Statistics from the Florida Hospital System estimate that 40 percent of adults experience heartburn—the uncomfortable condition that causes a burning sensation in the chest—at least once a month. Luckily, there are several ways that you can minimize the symptoms to get rid of heartburn and prevent it from coming back in the future.
When you’re experiencing burning pain in your torso, your best option to get rid of heartburn is to take an over-the-counter treatment. The Mayo Clinic explains that there are several treatment options available at most pharmacies, including:
- Antacids, which provide quick relief for your heartburn symptoms.
- H2RAs, which take longer to act but suppress symptoms for longer.
- Proton pump inhibitors.
Talk to your gastroenterologist to figure out which treatment option is best for you.
Pinpoint Offending Foods
However, once your bout of heartburn has passed, you’ll want to take steps to prevent it from happening again. One of the main ways to stop heartburn is to pinpoint the foods that may have caused it—according to Florida Hospital, 95 percent of heartburn sufferers can link their symptoms to a specific food.
Some people experience heartburn after drinking alcohol, eating spicy or greasy meals, or consuming acidic foods, but many foods can trigger the condition. Some of the most typical food triggers are coffee, tomato-based products, and chocolate, but some people are also triggered by common foods like onions, garlic, or pepper. Consider keeping a food diary to track the potential causes of your heartburn—this way you can avoid those foods in the future.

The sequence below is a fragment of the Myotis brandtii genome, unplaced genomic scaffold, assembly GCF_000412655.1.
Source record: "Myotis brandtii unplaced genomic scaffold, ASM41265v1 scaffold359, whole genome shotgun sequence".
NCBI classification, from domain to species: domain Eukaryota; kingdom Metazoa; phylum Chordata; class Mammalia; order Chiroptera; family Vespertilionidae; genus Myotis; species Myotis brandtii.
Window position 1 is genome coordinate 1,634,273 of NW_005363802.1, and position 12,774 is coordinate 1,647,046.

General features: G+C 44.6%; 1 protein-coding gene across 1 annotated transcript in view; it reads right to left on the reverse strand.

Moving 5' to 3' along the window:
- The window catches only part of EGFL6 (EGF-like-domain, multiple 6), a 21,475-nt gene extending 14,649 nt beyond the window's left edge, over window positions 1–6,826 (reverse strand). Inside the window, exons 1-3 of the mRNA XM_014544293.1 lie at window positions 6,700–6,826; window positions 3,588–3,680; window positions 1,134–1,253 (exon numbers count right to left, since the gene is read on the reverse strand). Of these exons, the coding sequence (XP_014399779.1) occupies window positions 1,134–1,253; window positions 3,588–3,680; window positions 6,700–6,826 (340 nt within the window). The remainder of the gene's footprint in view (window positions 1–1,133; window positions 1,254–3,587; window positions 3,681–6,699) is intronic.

Prevent Heartburn With Lifestyle Changes
In addition to pinpointing and avoiding foods that cause heartburn, you can also make a few simple lifestyle changes to reduce your risk of experiencing the uncomfortable symptoms again.
First, if you are overweight, it is often beneficial to lose a few pounds if you want to get rid of heartburn problems. The Mayo Clinic notes that excess weight puts “pressure on your abdomen, pushing up your stomach and causing acid to back up into your esophagus.” In the same vein, portion control can help - smaller portions cause fewer problems!
Further, you can sleep with a foam wedge to elevate your upper body. This helps to prevent stomach acid from making its way into your esophagus.
Finally, adjusting your eating habits can be beneficial in preventing nighttime heartburn. Try not to lie down until a few hours after you eat and avoid late night snacking before bed.
If you’re still experiencing heartburn, you may want to consider making an appointment with a local gastroenterologist to discuss treatment options.